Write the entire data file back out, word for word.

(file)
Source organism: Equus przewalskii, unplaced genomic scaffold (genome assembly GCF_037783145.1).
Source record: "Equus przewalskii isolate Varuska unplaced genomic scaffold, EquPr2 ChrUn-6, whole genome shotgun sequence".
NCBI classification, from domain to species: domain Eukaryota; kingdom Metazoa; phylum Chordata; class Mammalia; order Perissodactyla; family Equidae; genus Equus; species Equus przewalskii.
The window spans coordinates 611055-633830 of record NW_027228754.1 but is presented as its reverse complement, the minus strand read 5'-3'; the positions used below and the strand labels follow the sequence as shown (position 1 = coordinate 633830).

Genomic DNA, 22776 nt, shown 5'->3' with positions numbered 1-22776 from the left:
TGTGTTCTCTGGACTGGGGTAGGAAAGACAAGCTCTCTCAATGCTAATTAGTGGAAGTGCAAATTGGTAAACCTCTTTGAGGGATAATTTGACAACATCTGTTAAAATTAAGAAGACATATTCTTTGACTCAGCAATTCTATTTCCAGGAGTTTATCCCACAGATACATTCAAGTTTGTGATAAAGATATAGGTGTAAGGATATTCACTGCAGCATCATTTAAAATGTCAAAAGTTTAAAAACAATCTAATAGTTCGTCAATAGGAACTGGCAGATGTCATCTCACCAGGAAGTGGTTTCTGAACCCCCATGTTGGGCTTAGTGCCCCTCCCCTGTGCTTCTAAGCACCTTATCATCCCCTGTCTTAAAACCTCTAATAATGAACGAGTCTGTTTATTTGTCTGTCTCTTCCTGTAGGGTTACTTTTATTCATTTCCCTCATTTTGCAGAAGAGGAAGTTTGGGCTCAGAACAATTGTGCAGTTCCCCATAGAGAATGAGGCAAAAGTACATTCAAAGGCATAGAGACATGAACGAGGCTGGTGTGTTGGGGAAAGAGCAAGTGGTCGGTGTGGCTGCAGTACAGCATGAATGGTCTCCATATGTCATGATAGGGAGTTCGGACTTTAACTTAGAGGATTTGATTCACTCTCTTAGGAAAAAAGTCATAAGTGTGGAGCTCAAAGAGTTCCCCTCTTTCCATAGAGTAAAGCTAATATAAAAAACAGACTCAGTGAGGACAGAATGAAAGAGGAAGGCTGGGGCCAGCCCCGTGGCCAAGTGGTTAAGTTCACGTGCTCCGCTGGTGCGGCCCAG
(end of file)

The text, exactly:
Source organism: Equus przewalskii, unplaced genomic scaffold (genome assembly GCF_037783145.1).
Source record: "Equus przewalskii isolate Varuska unplaced genomic scaffold, EquPr2 ChrUn-6, whole genome shotgun sequence".
NCBI classification, from domain to species: domain Eukaryota; kingdom Metazoa; phylum Chordata; class Mammalia; order Perissodactyla; family Equidae; genus Equus; species Equus przewalskii.
The window spans coordinates 611055-633830 of record NW_027228754.1 but is presented as its reverse complement, the minus strand read 5'-3'; the positions used below and the strand labels follow the sequence as shown (position 1 = coordinate 633830).

Genomic DNA, 22776 nt, shown 5'->3' with positions numbered 1-22776 from the left:
TGTGTTCTCTGGACTGGGGTAGGAAAGACAAGCTCTCTCAATGCTAATTAGTGGAAGTGCAAATTGGTAAACCTCTTTGAGGGATAATTTGACAACATCTGTTAAAATTAAGAAGACATATTCTTTGACTCAGCAATTCTATTTCCAGGAGTTTATCCCACAGATACATTCAAGTTTGTGATAAAGATATAGGTGTAAGGATATTCACTGCAGCATCATTTAAAATGTCAAAAGTTTAAAAACAATCTAATAGTTCGTCAATAGGAACTGGCAGATGTCATCTCACCAGGAAGTGGTTTCTGAACCCCCATGTTGGGCTTAGTGCCCCTCCCCTGTGCTTCTAAGCACCTTATCATCCCCTGTCTTAAAACCTCTAATAATGAACGAGTCTGTTTATTTGTCTGTCTCTTCCTGTAGGGTTACTTTTATTCATTTCCCTCATTTTGCAGAAGAGGAAGTTTGGGCTCAGAACAATTGTGCAGTTCCCCATAGAGAATGAGGCAAAAGTACATTCAAAGGCATAGAGACATGAACGAGGCTGGTGTGTTGGGGAAAGAGCAAGTGGTCGGTGTGGCTGCAGTACAGCATGAATGGTCTCCATATGTCATGATAGGGAGTTCGGACTTTAACTTAGAGGATTTGATTCACTCTCTTAGGAAAAAAGTCATAAGTGTGGAGCTCAAAGAGTTCCCCTCTTTCCATAGAGTAAAGCTAATATAAAAAACAGACTCAGTGAGGACAGAATGAAAGAGGAAGGCTGGGGCCAGCCCCGTGGCCAAGTGGTTAAGTTCACGTGCTCCGCTGGTGCGGCCCAG